Kerry to Congress: If you don't pass TPP, that will be bad because I said you would

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Published by: Dan Calabrese on Thursday September 29th, 2016

Where have we heard this before? Oh. Right. Same Lurch.

This is the same crap he pulled with the Iran deal. Having gone to the leaders of another nation on his own and made assurances he could not back up, John Kerry then came back to the United States and threw a snit before Congress because they saw what he didn’t – that the deal Kerry negotiated was bad for the United States.

But . . . but! You have to pass it! America will look bad in front of other world leaders if we don't! I said we would!

Actually it's not America that looks bad when John Kerry makes promises he can't keep. It's John Kerry. He tried this argument with Congress when he was trying to get the horrible Iran nuclear deal ratified. And now he's using the same insane argument to try to pass the Trans Pacific Partnership trade deal. Don't make John Kerry look bad! John Kerry won't like it:

Secretary of State John Kerry urged Congress on Wednesday to adopt a landmark 12-nation Asia-Pacific trade deal, arguing that rejection would badly damage U.S. credibility and national security.

Kerry said failure to pass the Trans Pacific Partnership would not only hurt American business but embolden rivals and enemies like China and North Korea as well as cast doubt among U.S. allies in the region over American resolve.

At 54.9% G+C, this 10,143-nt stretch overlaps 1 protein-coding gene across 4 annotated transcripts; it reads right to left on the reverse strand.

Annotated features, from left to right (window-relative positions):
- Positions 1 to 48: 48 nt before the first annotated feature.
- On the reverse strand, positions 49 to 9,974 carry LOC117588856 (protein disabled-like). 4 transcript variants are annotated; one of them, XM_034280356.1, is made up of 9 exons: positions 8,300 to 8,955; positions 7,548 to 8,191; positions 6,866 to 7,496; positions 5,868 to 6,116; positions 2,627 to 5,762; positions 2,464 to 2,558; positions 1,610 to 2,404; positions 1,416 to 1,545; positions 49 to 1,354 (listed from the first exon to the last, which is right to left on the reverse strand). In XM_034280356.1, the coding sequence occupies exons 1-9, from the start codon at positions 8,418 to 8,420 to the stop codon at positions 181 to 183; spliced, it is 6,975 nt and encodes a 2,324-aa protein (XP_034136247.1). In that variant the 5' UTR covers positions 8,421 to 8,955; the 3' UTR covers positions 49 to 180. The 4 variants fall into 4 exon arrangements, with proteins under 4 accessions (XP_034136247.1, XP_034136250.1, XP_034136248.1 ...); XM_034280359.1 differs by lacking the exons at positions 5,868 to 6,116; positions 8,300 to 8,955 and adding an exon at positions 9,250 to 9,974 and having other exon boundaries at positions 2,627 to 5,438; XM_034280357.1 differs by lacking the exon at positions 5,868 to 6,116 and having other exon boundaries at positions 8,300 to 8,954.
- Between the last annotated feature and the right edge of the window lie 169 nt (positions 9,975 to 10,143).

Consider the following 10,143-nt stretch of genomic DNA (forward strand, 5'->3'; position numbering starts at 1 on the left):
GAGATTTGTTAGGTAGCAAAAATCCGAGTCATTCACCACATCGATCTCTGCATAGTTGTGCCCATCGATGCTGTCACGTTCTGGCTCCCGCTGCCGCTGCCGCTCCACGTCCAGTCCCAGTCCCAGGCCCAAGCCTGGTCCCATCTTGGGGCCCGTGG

He said rejection would amount to "a unilateral ceding of American influence and power and will have grave consequences," notably in the Asia Pacific.

"Either the United States of America is an Asia-Pacific power or we are not and the 'not' carries with it serious consequences," Kerry said. He said China and North Korea would see rejection of the deal as a sign of U.S. weakness. Beijing would see it as an invitation to continue aggressive activities in the South China Sea, and Pyongyang would be less likely to halt provocative nuclear and missile rests.

"The TPP will reinforce our status as a world leader," Kerry said. "We can't sit on the sidelines and expect to send a credible message to partners or potential partners. They would be affected by us turning our back on an agreement."

Personally I'm agnostic on TPP. I'm a free-trader as a general proposition, and I've never believed the idea that breaking down trade barriers causes the U.S. to lose jobs. When we lose jobs, it's because our labor can't produce sufficiently to justify what it costs. The solution to that problem isn't trade barriers. It's a reconsideration of the labor cost/value proposition. Free trade is good.

But if Kerry has negotiated a trade deal that Congress doesn't believe is in the nation's best interests, then he's the one whose credibility deserves to be damaged. And I really don't care what world leaders think of us. I care that we do the right thing, first for ourselves and then for our allies and world markets. If our interests diverge with those of other nations and that upsets foreign leaders, too bad.

That has never been the thinking of the Obama Administration, of course, which is only too happy to cede American interests to internationalist institutions. I realize it irritates John Kerry that Republicans in Congress aren't enthusiastic about that agenda. And as a general rule, I'd say the more things that are irritating John Kerry, the better things are going for America.

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